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Maude Devine at Danevale Park.
 
 
 Liz and Jean in Gairloch.
 
 
 
 
 
 
 
 
 
 
 
 
 
 
 
 
 
 
 
 
 
 
 
 
 
 
 
 
 
 
 
            The girls and the Rhododendron praecox hedge in the Royal Botanic Garden Edinburgh.
 
Laura, Irene and Maureen on Threave Estate Castle Douglas.
 
 
 
 
 
 
 
 
 
 
 
 
 
 
 
 
 
 
 
 
 
 
                         Janette and Sylvia take the lead in the Fernery at Ascog House in Argyll.
 
 
When walking at the Pineapple we could not resist the Falkirk Wheel. Sylvia and Frances and friends. The children were from Northern Ireland.
 
When visiting gardens on the west coast we take every opportunity to sail on our wonderful Calmac Ferries.
The ferry from Rothsay to Wemyss Bay 
was diverted to Gourock round the tail of the bank on the River Clyde. It was a hot superb evening and we felt as if we were on a cruise. The scenery on route was stupendous.
 
Picture above: Frances, Sylvia and the group enjoy a sail round the tail o' the bank on the River Clyde.
 
 
 
 
 
 
 
 
 
 
 
 
 
 
 
 
 
 
 
 
 
Rockcliffe in Galloway. Margaret, Irene, Laura and Janette "in the picture".
 
 
 
 
 
 
 
 
 
 
 
 
 
 
 
 
 
 
 
 
 
 
 
 
Cluny Garden, Aberfeldy Perthshire. John Mattingley welcomes the garden walks group to a wonderful garden.
 
 
Earlston in the Scottish Borders was much loved by the girls and I. It was a feast of colour even on a dull day.
 
Laura and Irene - the best of pals in the Outer Hebridies.
 
Workers from Historic Scotland thatching using loose straw at Arnol, Lewis. Note the lovely stack of peat on the right of the picture.
 
Bridget, Liz, Laura and Irene at Gearannan village by the Atlantic Ocean.
 
 
 
 
 
 
 
 
 
 
 
 
 
 
 
 
 
 
 
 
 
 
                         Alison, Irene and Liz paddle the evening away on Bernery.
 
The five hour crossing from Castlebay, Barra to Oban on the mainland is great for chilling out. Liz, Laura and Liz.
 
 
 
 
 
 
 
 
 
 
 
 
 
 
 
 
 
 
 
 
 
 
 
 
                         Some of the group relax in Tarbet Loch Fynne on the way back from Gigha.
 
 
 
Enjoying a welcome rest in the garden at Pitmuies, Angus.
 
Below. Janette, Sylvia and Eleanor enjoy the dappled shade of the burn walk on a
lovely sunny day at Pitmuies.
 
 
 
 
 
 
 
 
 
 
 
 
 
 
 
 
 
 
 
 
 
 
 
 
 
 
 
 
 
 
 
 
Wilma and pals waiting for the ferry in Rothsay Isle of Bute.
 
 

 
Happy memories of Branklyn Garden Perth. National Trust for Scotland.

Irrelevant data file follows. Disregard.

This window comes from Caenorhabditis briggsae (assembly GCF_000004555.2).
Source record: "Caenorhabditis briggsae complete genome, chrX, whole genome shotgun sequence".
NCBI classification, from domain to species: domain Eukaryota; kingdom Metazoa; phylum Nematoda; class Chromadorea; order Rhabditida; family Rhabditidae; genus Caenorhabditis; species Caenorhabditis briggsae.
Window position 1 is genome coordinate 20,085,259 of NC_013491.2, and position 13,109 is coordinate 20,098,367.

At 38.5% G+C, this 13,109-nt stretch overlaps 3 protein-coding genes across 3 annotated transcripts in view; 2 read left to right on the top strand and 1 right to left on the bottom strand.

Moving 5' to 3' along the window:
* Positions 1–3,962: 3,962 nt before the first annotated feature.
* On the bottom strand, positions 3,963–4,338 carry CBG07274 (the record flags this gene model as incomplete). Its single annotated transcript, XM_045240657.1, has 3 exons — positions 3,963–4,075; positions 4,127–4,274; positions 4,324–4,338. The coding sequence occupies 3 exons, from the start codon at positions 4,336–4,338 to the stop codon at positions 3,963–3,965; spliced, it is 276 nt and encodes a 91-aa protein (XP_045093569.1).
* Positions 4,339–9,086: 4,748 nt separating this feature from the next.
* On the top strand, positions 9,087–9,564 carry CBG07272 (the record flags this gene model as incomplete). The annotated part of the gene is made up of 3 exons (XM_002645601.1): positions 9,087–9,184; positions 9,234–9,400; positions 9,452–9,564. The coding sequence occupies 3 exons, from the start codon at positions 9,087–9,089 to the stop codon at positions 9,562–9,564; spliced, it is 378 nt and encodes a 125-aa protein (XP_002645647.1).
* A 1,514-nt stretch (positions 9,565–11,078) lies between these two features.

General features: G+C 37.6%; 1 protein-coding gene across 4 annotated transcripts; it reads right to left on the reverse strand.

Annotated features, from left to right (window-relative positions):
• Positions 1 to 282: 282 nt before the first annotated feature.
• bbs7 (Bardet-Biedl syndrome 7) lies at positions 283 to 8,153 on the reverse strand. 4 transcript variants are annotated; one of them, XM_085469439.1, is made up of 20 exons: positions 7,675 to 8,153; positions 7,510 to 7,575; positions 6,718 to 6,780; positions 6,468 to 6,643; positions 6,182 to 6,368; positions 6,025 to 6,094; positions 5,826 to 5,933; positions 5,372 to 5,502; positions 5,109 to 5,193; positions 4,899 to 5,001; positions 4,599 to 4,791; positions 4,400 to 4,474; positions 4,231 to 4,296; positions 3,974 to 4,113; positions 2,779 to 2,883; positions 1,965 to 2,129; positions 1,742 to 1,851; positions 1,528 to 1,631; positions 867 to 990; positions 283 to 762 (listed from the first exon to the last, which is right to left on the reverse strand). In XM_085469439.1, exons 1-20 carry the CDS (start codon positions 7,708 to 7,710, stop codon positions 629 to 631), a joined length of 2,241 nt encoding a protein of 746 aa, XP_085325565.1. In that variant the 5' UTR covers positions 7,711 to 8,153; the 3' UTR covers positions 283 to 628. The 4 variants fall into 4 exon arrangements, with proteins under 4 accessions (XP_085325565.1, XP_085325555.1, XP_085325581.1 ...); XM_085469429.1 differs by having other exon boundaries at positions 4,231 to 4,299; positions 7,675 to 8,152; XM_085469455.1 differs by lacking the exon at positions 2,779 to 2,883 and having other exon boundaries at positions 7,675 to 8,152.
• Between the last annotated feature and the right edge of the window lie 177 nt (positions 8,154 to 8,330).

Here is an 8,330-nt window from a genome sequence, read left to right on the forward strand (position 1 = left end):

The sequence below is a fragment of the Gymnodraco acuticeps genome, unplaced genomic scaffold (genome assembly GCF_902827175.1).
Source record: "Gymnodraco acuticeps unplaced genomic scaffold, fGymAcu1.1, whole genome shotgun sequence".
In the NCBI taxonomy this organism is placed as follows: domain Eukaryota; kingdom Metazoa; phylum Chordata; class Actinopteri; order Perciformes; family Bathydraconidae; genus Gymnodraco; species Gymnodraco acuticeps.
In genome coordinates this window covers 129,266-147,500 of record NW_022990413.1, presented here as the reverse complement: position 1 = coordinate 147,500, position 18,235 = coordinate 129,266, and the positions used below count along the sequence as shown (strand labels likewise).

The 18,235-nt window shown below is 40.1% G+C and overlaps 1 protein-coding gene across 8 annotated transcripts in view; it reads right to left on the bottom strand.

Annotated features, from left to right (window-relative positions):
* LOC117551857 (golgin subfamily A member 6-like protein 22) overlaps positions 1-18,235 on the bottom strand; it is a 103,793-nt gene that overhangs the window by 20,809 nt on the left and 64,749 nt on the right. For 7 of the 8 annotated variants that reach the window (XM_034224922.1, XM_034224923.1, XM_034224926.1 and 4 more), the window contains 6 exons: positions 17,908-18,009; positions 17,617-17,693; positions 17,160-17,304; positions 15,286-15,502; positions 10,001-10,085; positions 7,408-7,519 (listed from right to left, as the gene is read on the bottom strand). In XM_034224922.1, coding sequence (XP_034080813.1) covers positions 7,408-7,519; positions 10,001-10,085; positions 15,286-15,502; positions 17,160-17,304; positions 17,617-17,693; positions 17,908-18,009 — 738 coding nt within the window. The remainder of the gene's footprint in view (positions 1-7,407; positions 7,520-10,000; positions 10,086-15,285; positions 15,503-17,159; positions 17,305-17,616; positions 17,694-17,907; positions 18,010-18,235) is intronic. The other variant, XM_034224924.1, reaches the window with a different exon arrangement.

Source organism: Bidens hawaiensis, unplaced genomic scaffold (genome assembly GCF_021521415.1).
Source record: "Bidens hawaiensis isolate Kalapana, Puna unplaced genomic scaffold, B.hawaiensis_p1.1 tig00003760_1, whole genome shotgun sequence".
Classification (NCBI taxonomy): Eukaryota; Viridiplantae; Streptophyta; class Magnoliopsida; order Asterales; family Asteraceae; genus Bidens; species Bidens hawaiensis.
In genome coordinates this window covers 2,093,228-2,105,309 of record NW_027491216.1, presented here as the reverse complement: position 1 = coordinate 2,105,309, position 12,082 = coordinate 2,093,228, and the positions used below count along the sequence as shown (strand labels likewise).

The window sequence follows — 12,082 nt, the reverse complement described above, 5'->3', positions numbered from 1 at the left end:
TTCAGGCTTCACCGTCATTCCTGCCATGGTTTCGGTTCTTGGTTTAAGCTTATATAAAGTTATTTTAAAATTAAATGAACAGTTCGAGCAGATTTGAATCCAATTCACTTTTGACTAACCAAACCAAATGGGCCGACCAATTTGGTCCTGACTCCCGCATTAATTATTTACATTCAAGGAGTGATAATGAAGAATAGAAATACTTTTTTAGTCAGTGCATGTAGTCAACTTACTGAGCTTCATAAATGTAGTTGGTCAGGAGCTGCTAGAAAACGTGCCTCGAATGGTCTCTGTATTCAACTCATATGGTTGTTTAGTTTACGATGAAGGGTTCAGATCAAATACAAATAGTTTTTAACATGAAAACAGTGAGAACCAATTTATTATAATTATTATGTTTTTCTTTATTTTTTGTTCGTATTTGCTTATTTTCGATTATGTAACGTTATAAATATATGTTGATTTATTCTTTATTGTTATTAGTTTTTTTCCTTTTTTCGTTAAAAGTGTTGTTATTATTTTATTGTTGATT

2012 was a very wet year. Despite this we marched on visiting Inverary Castle and Grarae Garden. We had many dry and sunny days to be grateful for too.
 

 
The railway carriages in the siding at Rogart, Sutherland proved to be a lovely stopping place for an overnight stay. We waved to the train drivers as they stopped in the station and they waved back. Here Liz M and Liz M (confused ... don't worry we are) relax in the evening sunlight before jumping into the train for the night.       www.sleeperzzz.com
 
 
Lucy, Annie and Jamie visit the Royal Botanic Garden Kew, London.
 
 

 
The Vikings invade Brodick Castle July 2011.
 
 
Princess Anne has a blether about carriage driving at the Arran Farmers Show near Lamlash 2011.
 

 
A wee rest following a lovely walk at Mount Stewart, Isle of Bute.
 
 
Gudron Hirt playing the Appalachian dulcimer in Cullen Harbour Hostel, Banffshire.
 
 
 
Goat Fell looms in the background as we bid farewell, once again, to the Isle of Arran. Diane, Laura and Irene enjoy the last of the sunshine.
 
 
 
Some people have all the luck!!! Laura, Margaret and Janette. Glenbrittle Skye.
 
 
A glorious day at Abbottsford, home of Sir Walter Scott, in the Scottish Borders 2009.
 
 
Barry, Sadie and Winnie enjoy a walk on the beach on Gigha 2008.
 
 
One of the seal boats at Dunvegan Castle, Skye. The boats have been going out on Loch Dunvegan for forty years. The seals have a life span of about thirty years and are accostomed to people coming to look at them.
 
 
... and here they are. The folklore in the highlands and islands tells us that the seals are selkies and turn into human beings, live a normal life and without notice disappear back into the sea again leaving thier distraught families behind.
Seals are very interested in the sound of the human voice. You can talk to them or better still sing some soothing Scottish songs. They perk up and take great interest in you.
On a beach near John O'Groats I sang to three seals as we walked along. Before we had finished the walk there were over thirty seals following us in the sea. When we "disappeared " behind a rock they had all gone when we reappeared at the other side. Amazing!
What did I sing? Mary Morrison, Turra Market and Loch Lomond. Just the fragments I remember ye ken. I've just realised. Maybe they didna like Loch Lomond?
 
 
 Joshua Sutherland helps dog over style on Machrie Moor, Arran.
 
Below. Laura Janet and Janette enjoy a walk at Ardkinglass in Argyll.